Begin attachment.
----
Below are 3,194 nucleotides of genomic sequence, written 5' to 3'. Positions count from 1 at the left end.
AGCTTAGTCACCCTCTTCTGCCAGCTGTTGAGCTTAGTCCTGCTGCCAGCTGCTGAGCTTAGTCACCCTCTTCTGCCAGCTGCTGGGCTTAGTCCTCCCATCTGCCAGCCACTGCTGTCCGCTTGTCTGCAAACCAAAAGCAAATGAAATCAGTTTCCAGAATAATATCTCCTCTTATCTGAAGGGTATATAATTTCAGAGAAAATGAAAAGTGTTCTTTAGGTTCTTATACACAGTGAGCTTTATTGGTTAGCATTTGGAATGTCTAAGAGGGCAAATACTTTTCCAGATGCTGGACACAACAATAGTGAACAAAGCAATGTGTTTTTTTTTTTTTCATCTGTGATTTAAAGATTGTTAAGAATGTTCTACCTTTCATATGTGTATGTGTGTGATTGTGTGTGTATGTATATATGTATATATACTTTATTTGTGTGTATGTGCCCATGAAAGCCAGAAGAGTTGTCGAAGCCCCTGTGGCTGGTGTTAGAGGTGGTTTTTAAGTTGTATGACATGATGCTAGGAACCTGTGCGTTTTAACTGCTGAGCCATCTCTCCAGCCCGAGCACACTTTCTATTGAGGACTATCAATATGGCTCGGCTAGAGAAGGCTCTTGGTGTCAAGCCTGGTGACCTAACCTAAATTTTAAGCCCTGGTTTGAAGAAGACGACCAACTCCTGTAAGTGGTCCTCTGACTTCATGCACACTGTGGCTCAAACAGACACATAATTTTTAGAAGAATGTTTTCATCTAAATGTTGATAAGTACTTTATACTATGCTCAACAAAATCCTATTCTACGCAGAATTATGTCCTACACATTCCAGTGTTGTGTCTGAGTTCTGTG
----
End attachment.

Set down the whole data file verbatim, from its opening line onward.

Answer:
Below are 3,194 nucleotides of genomic sequence, written 5' to 3'. Positions count from 1 at the left end.
AGCTTAGTCACCCTCTTCTGCCAGCTGTTGAGCTTAGTCCTGCTGCCAGCTGCTGAGCTTAGTCACCCTCTTCTGCCAGCTGCTGGGCTTAGTCCTCCCATCTGCCAGCCACTGCTGTCCGCTTGTCTGCAAACCAAAAGCAAATGAAATCAGTTTCCAGAATAATATCTCCTCTTATCTGAAGGGTATATAATTTCAGAGAAAATGAAAAGTGTTCTTTAGGTTCTTATACACAGTGAGCTTTATTGGTTAGCATTTGGAATGTCTAAGAGGGCAAATACTTTTCCAGATGCTGGACACAACAATAGTGAACAAAGCAATGTGTTTTTTTTTTTTTCATCTGTGATTTAAAGATTGTTAAGAATGTTCTACCTTTCATATGTGTATGTGTGTGATTGTGTGTGTATGTATATATGTATATATACTTTATTTGTGTGTATGTGCCCATGAAAGCCAGAAGAGTTGTCGAAGCCCCTGTGGCTGGTGTTAGAGGTGGTTTTTAAGTTGTATGACATGATGCTAGGAACCTGTGCGTTTTAACTGCTGAGCCATCTCTCCAGCCCGAGCACACTTTCTATTGAGGACTATCAATATGGCTCGGCTAGAGAAGGCTCTTGGTGTCAAGCCTGGTGACCTAACCTAAATTTTAAGCCCTGGTTTGAAGAAGACGACCAACTCCTGTAAGTGGTCCTCTGACTTCATGCACACTGTGGCTCAAACAGACACATAATTTTTAGAAGAATGTTTTCATCTAAATGTTGATAAGTACTTTATACTATGCTCAACAAAATCCTATTCTACGCAGAATTATGTCCTACACATTCCAGTGTTGTGTCTGAGTTCTGTG